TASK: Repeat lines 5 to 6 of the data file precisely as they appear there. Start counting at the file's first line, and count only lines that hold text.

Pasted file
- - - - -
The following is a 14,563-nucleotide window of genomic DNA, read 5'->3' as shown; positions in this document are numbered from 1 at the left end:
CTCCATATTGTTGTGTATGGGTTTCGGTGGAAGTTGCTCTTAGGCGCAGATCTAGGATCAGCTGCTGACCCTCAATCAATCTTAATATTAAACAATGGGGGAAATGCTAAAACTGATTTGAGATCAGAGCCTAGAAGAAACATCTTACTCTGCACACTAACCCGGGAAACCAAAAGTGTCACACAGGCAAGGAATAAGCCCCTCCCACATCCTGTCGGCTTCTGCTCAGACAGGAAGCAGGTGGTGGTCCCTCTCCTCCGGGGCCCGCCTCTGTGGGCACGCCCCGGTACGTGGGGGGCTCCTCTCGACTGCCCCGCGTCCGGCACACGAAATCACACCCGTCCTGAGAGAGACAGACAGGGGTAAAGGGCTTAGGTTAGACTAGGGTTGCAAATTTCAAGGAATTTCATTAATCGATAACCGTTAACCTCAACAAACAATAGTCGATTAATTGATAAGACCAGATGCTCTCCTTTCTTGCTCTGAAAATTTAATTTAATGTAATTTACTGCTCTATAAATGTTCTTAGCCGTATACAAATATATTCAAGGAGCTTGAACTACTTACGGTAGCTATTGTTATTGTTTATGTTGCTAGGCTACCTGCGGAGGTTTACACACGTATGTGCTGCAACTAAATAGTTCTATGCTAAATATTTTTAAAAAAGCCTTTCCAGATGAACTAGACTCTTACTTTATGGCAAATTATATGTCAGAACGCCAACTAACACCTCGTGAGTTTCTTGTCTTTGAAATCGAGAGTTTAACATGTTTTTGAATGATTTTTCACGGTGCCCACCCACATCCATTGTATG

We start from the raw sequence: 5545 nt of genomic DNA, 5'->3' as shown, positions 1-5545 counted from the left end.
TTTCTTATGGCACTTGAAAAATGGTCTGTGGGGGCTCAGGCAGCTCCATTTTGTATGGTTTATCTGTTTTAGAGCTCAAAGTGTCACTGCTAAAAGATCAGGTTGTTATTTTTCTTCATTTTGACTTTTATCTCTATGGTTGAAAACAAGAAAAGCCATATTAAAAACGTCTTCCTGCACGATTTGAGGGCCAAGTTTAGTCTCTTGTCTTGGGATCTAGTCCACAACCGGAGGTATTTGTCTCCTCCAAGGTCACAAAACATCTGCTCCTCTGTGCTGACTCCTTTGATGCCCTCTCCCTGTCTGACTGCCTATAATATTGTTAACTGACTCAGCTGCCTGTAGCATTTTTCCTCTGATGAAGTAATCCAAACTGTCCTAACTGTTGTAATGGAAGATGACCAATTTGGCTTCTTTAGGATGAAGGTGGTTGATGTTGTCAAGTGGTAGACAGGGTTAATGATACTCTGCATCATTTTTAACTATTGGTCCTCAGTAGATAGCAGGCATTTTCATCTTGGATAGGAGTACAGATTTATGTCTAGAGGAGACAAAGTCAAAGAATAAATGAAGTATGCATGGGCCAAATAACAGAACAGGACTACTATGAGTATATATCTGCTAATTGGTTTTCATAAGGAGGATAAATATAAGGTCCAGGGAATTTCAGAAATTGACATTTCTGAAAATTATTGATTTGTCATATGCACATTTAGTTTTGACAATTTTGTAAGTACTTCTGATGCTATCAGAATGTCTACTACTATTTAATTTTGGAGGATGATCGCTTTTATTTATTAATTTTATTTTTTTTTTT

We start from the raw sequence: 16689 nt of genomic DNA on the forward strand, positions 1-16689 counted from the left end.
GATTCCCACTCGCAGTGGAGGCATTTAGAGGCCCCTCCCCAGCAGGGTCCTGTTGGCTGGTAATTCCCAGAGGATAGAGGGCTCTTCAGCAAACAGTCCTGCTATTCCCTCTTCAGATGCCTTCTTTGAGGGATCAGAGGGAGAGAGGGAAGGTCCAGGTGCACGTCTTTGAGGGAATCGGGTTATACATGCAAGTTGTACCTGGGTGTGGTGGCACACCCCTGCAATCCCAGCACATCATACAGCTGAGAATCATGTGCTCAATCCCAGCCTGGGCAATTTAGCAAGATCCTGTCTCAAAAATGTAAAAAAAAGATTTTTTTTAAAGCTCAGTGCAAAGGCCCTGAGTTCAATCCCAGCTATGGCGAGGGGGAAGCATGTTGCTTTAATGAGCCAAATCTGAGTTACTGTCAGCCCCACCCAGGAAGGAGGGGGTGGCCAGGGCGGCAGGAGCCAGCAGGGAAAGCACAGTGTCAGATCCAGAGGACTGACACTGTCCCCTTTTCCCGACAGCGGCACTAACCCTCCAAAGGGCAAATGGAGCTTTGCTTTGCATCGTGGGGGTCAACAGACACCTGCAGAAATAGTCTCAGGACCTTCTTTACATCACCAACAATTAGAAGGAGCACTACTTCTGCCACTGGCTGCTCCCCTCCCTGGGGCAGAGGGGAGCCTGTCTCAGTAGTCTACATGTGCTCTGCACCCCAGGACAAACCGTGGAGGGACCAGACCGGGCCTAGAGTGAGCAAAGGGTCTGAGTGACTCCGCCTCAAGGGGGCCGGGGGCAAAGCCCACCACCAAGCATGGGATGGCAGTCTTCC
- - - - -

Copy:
We start from the raw sequence: 16689 nt of genomic DNA on the forward strand, positions 1-16689 counted from the left end.
GATTCCCACTCGCAGTGGAGGCATTTAGAGGCCCCTCCCCAGCAGGGTCCTGTTGGCTGGTAATTCCCAGAGGATAGAGGGCTCTTCAGCAAACAGTCCTGCTATTCCCTCTTCAGATGCCTTCTTTGAGGGATCAGAGGGAGAGAGGGAAGGTCCAGGTGCACGTCTTTGAGGGAATCGGGTTATACATGCAAGTTGTACCTGGGTGTGGTGGCACACCCCTGCAATCCCAGCACATCATACAGCTGAGAATCATGTGCTCAATCCCAGCCTGGGCAATTTAGCAAGATCCTGTCTCAAAAATGTAAAAAAAAGATTTTTTTTAAAGCTCAGTGCAAAGGCCCTGAGTTCAATCCCAGCTATGGCGAGGGGGAAGCATGTTGCTTTAATGAGCCAAATCTGAGTTACTGTCAGCCCCACCCAGGAAGGAGGGGGTGGCCAGGGCGGCAGGAGCCAGCAGGGAAAGCACAGTGTCAGATCCAGAGGACTGACACTGTCCCCTTTTCCCGACAGCGGCACTAACCCTCCAAAGGGCAAATGGAGCTTTGCTTTGCATCGTGGGGGTCAACAGACACCTGCAGAAATAGTCTCAGGACCTTCTTTACATCACCAACAATTAGAAGGAGCACTACTTCTGCCACTGGCTGCTCCCCTCCCTGGGGCAGAGGGGAGCCTGTCTCAGTAGTCTACATGTGCTCTGCACCCCAGGACAAACCGTGGAGGGACCAGACCGGGCCTAGAGTGAGCAAAGGGTCTGAGTGACTCCGCCTCAAGGGGGCCGGGGGCAAAGCCCACCACCAAGCATGGGATGGCAGTCTTCC